Is it okay to drive along side buffalo on the road in Yellowstone?

Our city slicker impulses may be to beep the horn if one bison decides to hold everyone up. Here's what you should do.
By J. Scott Donahue,
Bison Herd in the Road to Mammoth. Photo by NPS Neal Herbert

What do I do if buffalo are blocking the road? Is it safe to drive into the herd? And, can I pet a buffalo?

Bison, casually called buffalo, are so accustomed to cars and asphalt roads that they seem to know the right-of-way. Driving slowly behind a group of bison plodding along a two-lane road, you can certainly maneuver around them whenever it’s safe. Bison, when they do travel on the Grand Loop or other roads, usually don’t stop in the middle of the road, either. However, our city slicker impulses may be to beep the horn if one bison decides to hold everyone up. Be patient for bison to make their way off the road, or just simply go around them, but please save the honking for the city.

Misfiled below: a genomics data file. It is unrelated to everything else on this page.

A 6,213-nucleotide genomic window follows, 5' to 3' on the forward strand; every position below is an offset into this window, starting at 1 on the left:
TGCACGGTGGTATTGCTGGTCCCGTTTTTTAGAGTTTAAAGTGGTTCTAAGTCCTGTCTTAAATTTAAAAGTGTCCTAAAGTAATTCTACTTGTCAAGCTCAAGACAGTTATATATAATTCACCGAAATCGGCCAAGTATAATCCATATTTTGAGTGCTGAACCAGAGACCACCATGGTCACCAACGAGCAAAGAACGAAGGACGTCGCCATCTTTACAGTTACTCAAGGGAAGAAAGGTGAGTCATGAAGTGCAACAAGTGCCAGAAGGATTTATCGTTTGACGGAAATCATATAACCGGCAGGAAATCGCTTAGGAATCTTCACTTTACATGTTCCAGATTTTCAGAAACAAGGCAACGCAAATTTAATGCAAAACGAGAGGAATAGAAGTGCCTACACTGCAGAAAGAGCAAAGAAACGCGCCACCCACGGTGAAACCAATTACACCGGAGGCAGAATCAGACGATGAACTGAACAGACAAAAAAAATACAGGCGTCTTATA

As for petting a bison? Don’t do that! Grown and calf bison may look fluffy and genteel, but they aren’t very nice playmates. The male bison (bulls) weigh 2,000 pounds, while smaller female (cow) bison are roughly half the size, and they prefer keeping to their herds and guarding their calves. You won’t like a bison when he or she is angry, either. Despite their bony, 6-foot-tall frame, their herd instincts make them sensitive to outsiders, aggressive and easily agitated, and they can run up to 35 miles per hour if they feel like chasing you away. They’ve been known to throw grown men ten feet in the air like ragdolls with a just hook and jerk of their horns. In short, when encountering a bison, stay at least twenty-five yards away—or else.

Related: How Close Can I Get to Wild Animals in Yellowstone?